By Marcos Fava Neves
With the announcement of the 2019–20 crop in Brazil and Florida’s season over, more information is now available to see where the global orange juice market is headed.
HIGHER FLORIDA INVENTORIES
As of July, Florida had 71.6 million boxes of oranges, 200,000 boxes more than the U.S. Department of Agriculture’s June estimate. Inventories in Florida are high. According to Florida Citrus Mutual, a volume of almost 340 million gallons of frozen concentrated orange juice (FCOJ) is in stocks. This figure is almost 20 percent higher than a year ago and is enough for one year of consumption.
STRONG FORECAST FOR BRAZIL
In Brazil, the 2019–20 orange crop forecast for São Paulo and the west-southwest Minas Gerais Citrus Belt is 389 million boxes. This figure was published on May 10 by Fundecitrus in cooperation with Markestrat, FEA-RP/USP and FCAV/Unesp. The projected figure is 36 percent above the previous one of 286 million boxes and 21 percent larger than Brazil’s average crop size for the last 10 years.
The grove yield recovery was triggered mainly by a climate that favored bloom and fruit set, which was much different from the last crop. The average yield in the 2019–20 crop season is estimated at 1,051 boxes per hectare and 2.24 boxes per tree, which represents an increase in comparison to the 756 boxes per hectare and 1.63 boxes per tree harvested in the 2018–19 crop. Bearing trees total 174 million, a 0.74 percent decrease compared to the previous inventory.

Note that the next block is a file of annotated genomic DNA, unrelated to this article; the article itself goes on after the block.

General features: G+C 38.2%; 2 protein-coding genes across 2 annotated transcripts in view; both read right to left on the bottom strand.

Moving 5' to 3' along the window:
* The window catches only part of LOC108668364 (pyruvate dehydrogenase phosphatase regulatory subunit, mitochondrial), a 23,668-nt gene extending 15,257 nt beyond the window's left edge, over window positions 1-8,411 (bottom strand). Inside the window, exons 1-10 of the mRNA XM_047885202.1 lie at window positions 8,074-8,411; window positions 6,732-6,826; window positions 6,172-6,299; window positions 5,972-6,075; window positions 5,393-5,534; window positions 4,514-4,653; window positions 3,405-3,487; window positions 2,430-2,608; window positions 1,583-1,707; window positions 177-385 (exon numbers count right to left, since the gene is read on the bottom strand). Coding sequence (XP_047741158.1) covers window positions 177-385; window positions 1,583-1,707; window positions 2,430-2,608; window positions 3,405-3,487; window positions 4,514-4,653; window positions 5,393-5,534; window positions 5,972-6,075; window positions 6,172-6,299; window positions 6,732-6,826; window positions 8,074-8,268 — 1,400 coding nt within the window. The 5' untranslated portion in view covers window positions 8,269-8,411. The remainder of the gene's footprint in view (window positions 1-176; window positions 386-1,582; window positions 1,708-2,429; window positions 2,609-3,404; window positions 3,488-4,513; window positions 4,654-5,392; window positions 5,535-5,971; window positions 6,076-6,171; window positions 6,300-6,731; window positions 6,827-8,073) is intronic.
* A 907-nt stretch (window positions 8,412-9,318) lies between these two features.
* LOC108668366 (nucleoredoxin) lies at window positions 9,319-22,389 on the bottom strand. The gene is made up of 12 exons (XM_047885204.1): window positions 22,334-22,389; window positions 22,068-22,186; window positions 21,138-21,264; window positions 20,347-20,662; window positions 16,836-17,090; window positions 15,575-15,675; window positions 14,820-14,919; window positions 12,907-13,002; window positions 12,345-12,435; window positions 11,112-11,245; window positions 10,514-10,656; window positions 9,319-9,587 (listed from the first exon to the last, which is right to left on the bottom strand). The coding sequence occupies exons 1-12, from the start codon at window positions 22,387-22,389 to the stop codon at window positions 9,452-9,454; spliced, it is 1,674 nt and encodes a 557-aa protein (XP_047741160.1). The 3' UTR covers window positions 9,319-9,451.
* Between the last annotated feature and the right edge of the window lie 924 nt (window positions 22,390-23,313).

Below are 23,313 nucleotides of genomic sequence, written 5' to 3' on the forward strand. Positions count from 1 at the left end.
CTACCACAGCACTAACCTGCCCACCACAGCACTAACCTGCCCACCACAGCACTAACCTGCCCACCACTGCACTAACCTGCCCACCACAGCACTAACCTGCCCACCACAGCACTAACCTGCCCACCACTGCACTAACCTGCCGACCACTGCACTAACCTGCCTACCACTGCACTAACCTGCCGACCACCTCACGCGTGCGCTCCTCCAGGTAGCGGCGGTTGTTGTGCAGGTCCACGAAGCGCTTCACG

LOWER INVENTORIES IN BRAZIL
The level of inventories held by Brazilian company members of CitrusBR was 224,518 tons of FCOJ equivalent as of June 30, 2019. This volume is almost 35 percent lower than it was in June 2018, due to a smaller 2018–19 crop and a yield of 270 boxes/ton of FCOJ. The production in Brazil of the 2018–19 crop will finish at around 875 thousand tons. CitrusBR estimates 792,000 tons from its associates and another almost 83,000 from smaller companies. This production was 33 percent smaller than the 2017–18 crop.
It is a relatively small inventory. But with the expected 389 million boxes for the 2019–20 crop, the level might go up (but not too much) in June 2020, since there are no signs of recovery for global juice consumption.
After a large crop normally comes a smaller crop. Citrus greening incidence and other diseases may contribute to a possible larger fruit loss. Since 94 percent of the crop is concentrated on the first and second blooms, some operational difficulties due to the concentration of the processing may also happen. My estimate is for equilibrium in prices around $2,000/ton in Europe for the next 12 months.
Due to ample supply, we will see box prices declining for farmers and more difficulties for those without contracts (spot market fruit). This is already happening in Brazil and may happen in Florida during the next season.
OPPORTUNITY IN CHINA
After spending some days in China as a speaker at the International Food and Agribusiness Forum and visiting some companies, I believe there are opportunities in China to expand the consumption of high-quality 100 percent orange juice. More work should be done.
Marcos Fava Neves is a professor of business in Brazil at the University of São Paulo and the Fundação Getulio Vargas São Paulo School of Business Administration.
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